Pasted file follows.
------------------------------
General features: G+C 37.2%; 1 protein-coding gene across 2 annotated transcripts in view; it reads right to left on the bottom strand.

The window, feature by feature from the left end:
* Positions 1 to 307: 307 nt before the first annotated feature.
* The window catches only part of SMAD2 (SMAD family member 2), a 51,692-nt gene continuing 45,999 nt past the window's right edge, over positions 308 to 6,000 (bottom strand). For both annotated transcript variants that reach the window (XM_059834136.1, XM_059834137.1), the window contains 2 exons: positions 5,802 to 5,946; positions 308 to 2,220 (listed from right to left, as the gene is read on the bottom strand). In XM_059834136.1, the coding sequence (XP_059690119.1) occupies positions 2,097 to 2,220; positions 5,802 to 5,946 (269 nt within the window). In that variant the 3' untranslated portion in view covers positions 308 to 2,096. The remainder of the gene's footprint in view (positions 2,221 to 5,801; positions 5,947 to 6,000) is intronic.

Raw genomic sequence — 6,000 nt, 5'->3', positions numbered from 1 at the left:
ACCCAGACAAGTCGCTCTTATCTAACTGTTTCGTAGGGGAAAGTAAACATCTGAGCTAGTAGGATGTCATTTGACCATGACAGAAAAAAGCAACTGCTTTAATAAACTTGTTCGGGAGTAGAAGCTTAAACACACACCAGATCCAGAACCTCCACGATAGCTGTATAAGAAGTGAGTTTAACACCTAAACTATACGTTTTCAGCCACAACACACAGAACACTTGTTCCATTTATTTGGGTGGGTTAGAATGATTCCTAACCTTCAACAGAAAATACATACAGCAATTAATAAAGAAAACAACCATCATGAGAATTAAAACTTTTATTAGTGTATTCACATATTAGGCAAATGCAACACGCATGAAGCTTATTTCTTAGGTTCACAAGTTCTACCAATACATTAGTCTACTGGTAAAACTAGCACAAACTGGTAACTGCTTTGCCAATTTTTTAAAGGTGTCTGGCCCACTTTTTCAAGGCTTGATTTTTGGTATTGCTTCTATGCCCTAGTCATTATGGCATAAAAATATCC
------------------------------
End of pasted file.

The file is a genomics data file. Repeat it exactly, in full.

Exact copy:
General features: G+C 37.2%; 1 protein-coding gene across 2 annotated transcripts in view; it reads right to left on the bottom strand.

The window, feature by feature from the left end:
* Positions 1 to 307: 307 nt before the first annotated feature.
* The window catches only part of SMAD2 (SMAD family member 2), a 51,692-nt gene continuing 45,999 nt past the window's right edge, over positions 308 to 6,000 (bottom strand). For both annotated transcript variants that reach the window (XM_059834136.1, XM_059834137.1), the window contains 2 exons: positions 5,802 to 5,946; positions 308 to 2,220 (listed from right to left, as the gene is read on the bottom strand). In XM_059834136.1, the coding sequence (XP_059690119.1) occupies positions 2,097 to 2,220; positions 5,802 to 5,946 (269 nt within the window). In that variant the 3' untranslated portion in view covers positions 308 to 2,096. The remainder of the gene's footprint in view (positions 2,221 to 5,801; positions 5,947 to 6,000) is intronic.

Raw genomic sequence — 6,000 nt, 5'->3', positions numbered from 1 at the left:
ACCCAGACAAGTCGCTCTTATCTAACTGTTTCGTAGGGGAAAGTAAACATCTGAGCTAGTAGGATGTCATTTGACCATGACAGAAAAAAGCAACTGCTTTAATAAACTTGTTCGGGAGTAGAAGCTTAAACACACACCAGATCCAGAACCTCCACGATAGCTGTATAAGAAGTGAGTTTAACACCTAAACTATACGTTTTCAGCCACAACACACAGAACACTTGTTCCATTTATTTGGGTGGGTTAGAATGATTCCTAACCTTCAACAGAAAATACATACAGCAATTAATAAAGAAAACAACCATCATGAGAATTAAAACTTTTATTAGTGTATTCACATATTAGGCAAATGCAACACGCATGAAGCTTATTTCTTAGGTTCACAAGTTCTACCAATACATTAGTCTACTGGTAAAACTAGCACAAACTGGTAACTGCTTTGCCAATTTTTTAAAGGTGTCTGGCCCACTTTTTCAAGGCTTGATTTTTGGTATTGCTTCTATGCCCTAGTCATTATGGCATAAAAATATCC